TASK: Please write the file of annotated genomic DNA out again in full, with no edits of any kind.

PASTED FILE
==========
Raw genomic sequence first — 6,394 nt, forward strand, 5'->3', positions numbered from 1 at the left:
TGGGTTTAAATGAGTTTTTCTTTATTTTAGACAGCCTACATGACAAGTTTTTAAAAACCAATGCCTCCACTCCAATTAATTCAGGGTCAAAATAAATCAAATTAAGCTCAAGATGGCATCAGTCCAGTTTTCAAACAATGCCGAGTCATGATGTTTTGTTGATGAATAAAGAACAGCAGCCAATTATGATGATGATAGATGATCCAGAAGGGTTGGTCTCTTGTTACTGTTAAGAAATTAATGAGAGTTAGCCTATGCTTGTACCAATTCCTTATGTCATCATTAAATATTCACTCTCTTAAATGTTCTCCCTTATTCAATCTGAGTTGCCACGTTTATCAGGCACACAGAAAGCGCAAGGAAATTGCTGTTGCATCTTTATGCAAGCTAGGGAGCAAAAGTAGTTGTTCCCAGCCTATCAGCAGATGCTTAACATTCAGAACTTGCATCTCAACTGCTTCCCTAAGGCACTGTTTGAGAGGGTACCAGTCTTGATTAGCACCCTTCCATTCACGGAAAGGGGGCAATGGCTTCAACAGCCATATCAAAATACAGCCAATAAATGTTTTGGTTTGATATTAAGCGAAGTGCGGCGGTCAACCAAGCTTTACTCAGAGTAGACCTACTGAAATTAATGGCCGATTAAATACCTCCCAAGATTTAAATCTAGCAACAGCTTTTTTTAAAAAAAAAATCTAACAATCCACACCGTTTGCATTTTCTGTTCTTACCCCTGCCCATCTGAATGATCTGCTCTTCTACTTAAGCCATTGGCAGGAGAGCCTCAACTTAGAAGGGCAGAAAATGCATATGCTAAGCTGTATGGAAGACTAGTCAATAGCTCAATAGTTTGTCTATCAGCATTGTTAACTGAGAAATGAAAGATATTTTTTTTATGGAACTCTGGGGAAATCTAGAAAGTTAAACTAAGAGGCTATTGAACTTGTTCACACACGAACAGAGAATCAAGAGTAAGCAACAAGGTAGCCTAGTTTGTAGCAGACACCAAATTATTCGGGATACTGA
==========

Raw genomic sequence first — 6,394 nt, forward strand, 5'->3', positions numbered from 1 at the left:
TGGGTTTAAATGAGTTTTTCTTTATTTTAGACAGCCTACATGACAAGTTTTTAAAAACCAATGCCTCCACTCCAATTAATTCAGGGTCAAAATAAATCAAATTAAGCTCAAGATGGCATCAGTCCAGTTTTCAAACAATGCCGAGTCATGATGTTTTGTTGATGAATAAAGAACAGCAGCCAATTATGATGATGATAGATGATCCAGAAGGGTTGGTCTCTTGTTACTGTTAAGAAATTAATGAGAGTTAGCCTATGCTTGTACCAATTCCTTATGTCATCATTAAATATTCACTCTCTTAAATGTTCTCCCTTATTCAATCTGAGTTGCCACGTTTATCAGGCACACAGAAAGCGCAAGGAAATTGCTGTTGCATCTTTATGCAAGCTAGGGAGCAAAAGTAGTTGTTCCCAGCCTATCAGCAGATGCTTAACATTCAGAACTTGCATCTCAACTGCTTCCCTAAGGCACTGTTTGAGAGGGTACCAGTCTTGATTAGCACCCTTCCATTCACGGAAAGGGGGCAATGGCTTCAACAGCCATATCAAAATACAGCCAATAAATGTTTTGGTTTGATATTAAGCGAAGTGCGGCGGTCAACCAAGCTTTACTCAGAGTAGACCTACTGAAATTAATGGCCGATTAAATACCTCCCAAGATTTAAATCTAGCAACAGCTTTTTTTAAAAAAAAAATCTAACAATCCACACCGTTTGCATTTTCTGTTCTTACCCCTGCCCATCTGAATGATCTGCTCTTCTACTTAAGCCATTGGCAGGAGAGCCTCAACTTAGAAGGGCAGAAAATGCATATGCTAAGCTGTATGGAAGACTAGTCAATAGCTCAATAGTTTGTCTATCAGCATTGTTAACTGAGAAATGAAAGATATTTTTTTTATGGAACTCTGGGGAAATCTAGAAAGTTAAACTAAGAGGCTATTGAACTTGTTCACACACGAACAGAGAATCAAGAGTAAGCAACAAGGTAGCCTAGTTTGTAGCAGACACCAAATTATTCGGGATACTGA